(BTW -- I'm not going to go into valve vs.solid state. I've got one of each. They have their good and bad points.)
no interest? I'm 63, and I use Spotify extensively. My collection of 1000s of CDs is collecting dust. wrangling my MP3 'rips' onto various player platforms was getting just too annoying.
now, my FAVORITE way of listening to music is live, at concerts, primarily at places where listening is the norm as opposed to partying/drinking/yelling.
> Streaming is a young person's game. The over 50s have no interest
My dad streams over Spotify, I don't. He also has a lot of CDs, most of which he systematically copied over to his Brennan*. He listens to Radio 3 over FM a lot. If he hears a track he loves, he looks at the BBC website for that show, ticks the track he wants, and the BBC website generates a playlist that can be exported to Spotify.
Another over fifties family member with more money had some Bose jukebox multiroom system, but these days uses some iPhone and Sonos setup.
Don't forget that many over fifties have money to spare!
*A small device containing a laptop CD drive, HDD and amp. CDs placed in are automatically ripped, with track titles taken from its internal database. It's not connected to anything except speakers. It's a nice machine, but hard to recommend to tech literate Reg readers. The man who made it used to work for Sinclair Research and for Atari.
> Streaming is a young person's game.
> The over 50s have no interest.
Speak for yourself. I still have a very good quality vinyl system, which is enjoyable to listen to in ways digital isn't, but I wouldn't claim it is more accurate - just that the kind of distortion analogue delivers sounds euphonious and pleasant to the human ear. But most of the time, it's streaming all the way for me.
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Hehe, I was sitting in with an old boy with some Voigt single driver speakers, and a younger lad who was creating a cutting list to commission a carpenter so he could make his own. I pointed out to him that many timber yards will have a CNC router, and that the cutting services only add about 20% to the cost of the sheet material* - he was delighted! If you talk with the timber yard, they can even an angled cutting tool so your pieces have mitre edges. (I was quoted £100/h for their CNC router, but it's big solid and thus fast machine, individual sheets don't take long)
"the most significant roadblock on the path to sustainable growth, where <span class="strike"> certain online user upload services </span> the music industry exploit(s) music without returning fair revenue to those that are creating <span class="strike"> and investing in </span> it,"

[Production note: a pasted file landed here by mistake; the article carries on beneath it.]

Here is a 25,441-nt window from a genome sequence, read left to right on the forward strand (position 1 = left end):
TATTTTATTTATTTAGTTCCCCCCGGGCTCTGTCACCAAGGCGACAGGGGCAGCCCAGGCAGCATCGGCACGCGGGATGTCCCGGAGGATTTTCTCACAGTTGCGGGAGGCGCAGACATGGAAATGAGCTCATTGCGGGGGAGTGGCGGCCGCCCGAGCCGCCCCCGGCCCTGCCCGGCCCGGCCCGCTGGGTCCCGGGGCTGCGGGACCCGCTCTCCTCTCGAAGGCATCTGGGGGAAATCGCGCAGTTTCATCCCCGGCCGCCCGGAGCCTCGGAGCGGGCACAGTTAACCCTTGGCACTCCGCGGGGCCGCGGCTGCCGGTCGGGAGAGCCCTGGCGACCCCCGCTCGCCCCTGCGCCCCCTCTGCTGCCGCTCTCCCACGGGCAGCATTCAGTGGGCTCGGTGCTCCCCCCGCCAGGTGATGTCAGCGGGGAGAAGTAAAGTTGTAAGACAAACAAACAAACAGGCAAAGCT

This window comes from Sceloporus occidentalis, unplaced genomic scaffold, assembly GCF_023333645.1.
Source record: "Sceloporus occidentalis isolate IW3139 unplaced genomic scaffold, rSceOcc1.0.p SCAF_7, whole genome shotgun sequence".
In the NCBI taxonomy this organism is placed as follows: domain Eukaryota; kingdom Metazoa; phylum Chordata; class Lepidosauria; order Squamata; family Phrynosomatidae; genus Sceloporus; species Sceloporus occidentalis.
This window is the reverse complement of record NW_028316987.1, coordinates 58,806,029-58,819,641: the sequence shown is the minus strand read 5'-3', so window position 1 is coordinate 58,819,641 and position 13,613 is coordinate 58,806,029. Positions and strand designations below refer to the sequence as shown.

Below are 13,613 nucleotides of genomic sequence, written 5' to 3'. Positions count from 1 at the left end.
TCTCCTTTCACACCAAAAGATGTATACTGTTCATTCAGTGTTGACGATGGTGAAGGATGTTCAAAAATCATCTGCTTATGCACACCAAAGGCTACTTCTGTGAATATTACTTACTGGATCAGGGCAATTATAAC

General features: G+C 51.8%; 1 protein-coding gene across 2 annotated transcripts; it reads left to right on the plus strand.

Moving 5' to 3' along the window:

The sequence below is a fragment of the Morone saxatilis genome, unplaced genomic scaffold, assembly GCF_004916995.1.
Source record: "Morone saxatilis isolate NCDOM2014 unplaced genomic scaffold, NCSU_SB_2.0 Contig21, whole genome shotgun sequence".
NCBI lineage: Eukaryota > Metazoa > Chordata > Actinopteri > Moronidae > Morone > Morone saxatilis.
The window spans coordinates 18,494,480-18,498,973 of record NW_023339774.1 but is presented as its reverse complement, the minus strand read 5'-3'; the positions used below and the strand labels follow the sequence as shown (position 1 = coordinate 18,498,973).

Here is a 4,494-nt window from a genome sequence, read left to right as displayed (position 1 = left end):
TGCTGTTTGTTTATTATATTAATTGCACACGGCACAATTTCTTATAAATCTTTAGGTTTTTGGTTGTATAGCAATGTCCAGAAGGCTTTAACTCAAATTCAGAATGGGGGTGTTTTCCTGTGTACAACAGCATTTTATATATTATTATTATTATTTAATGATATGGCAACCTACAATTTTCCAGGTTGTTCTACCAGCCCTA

I read the comment in article, and had a similar feeling to you. I guess 'they' feel that the promotion of music for sale (investing in it) is more important to them than providing fair revenue for artists (creating it).
It's going to be big. I can login in to Spotify and play anything, granted I already have most on a NAS but the NAS doesn't always have such full and complete Meta data.
That's what people are paying for, complete Meta data, every track ever released, an easy way to search and also check out related tracks and recommendations. All for less than the cost of one album a month.
No. You're lucky if their catalogue covers everything you need but they definitely do not have every track released. I've got loads of commercially released music that isn't streamable on Spotify (unless it's drastically changed in the last year) from 80s vinyl right through to current Asian music.
The problem with YouTube isn't that they are not paying the royalties that regular streamers are paying, because they do. Its that YouTube isn't paying all the video royalties. YouTube is being asked to pay twice as much as non video streamers, so they are trying to find anyway they can keep from paying because it wouldn't be profitable if they paid all they owed. They would have to stop any music in any video, to make any profit otherwise.
So do the recording companies want some money, or no money?
YouTube is being asked to pay twice as much as non video streamers, so they are trying to find anyway they can keep from paying because it wouldn't be profitable if they paid all they owed. They would have to stop any music in any video, to make any profit otherwise.
So do the recording companies want some money, or no money?
so YouTube, the second largest site on the planet doesn't wanbt to pay those that create the media in the first place
it is obscene that they will make BILLIONS and pay out pennies
got friends who have their music on there, same for most of the stream sites too, 000's of plays a month, gets them less than $5
only the really massive 'stars' can 'demand' full and proper payments, or they will pull their cataogues from the site, so what is REALLY being said is that YouTube wont pay the vast majority of bands, because a few rich pricks want more
Good choice of words. Their business model is based on being able to monetise content on their site without taking responsibility for paying the creators. If the most popular video site on the planet can't work out a way to make money then clearly the business model is fucked.
Any business can be profitable if it doesn't pay it's suppliers. It's not a viable model for long term success.